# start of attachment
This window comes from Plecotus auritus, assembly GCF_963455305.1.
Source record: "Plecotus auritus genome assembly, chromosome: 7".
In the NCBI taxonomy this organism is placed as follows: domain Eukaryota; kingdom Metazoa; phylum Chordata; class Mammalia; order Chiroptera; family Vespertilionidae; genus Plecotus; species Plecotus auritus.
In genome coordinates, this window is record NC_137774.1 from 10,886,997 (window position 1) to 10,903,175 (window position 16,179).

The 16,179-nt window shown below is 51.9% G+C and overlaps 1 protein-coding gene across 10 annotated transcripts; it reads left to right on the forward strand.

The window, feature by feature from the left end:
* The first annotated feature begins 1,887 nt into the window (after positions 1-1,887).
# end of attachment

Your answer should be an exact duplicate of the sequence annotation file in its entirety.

This window comes from Plecotus auritus, assembly GCF_963455305.1.
Source record: "Plecotus auritus genome assembly, chromosome: 7".
In the NCBI taxonomy this organism is placed as follows: domain Eukaryota; kingdom Metazoa; phylum Chordata; class Mammalia; order Chiroptera; family Vespertilionidae; genus Plecotus; species Plecotus auritus.
In genome coordinates, this window is record NC_137774.1 from 10,886,997 (window position 1) to 10,903,175 (window position 16,179).

The 16,179-nt window shown below is 51.9% G+C and overlaps 1 protein-coding gene across 10 annotated transcripts; it reads left to right on the forward strand.

The window, feature by feature from the left end:
* The first annotated feature begins 1,887 nt into the window (after positions 1-1,887).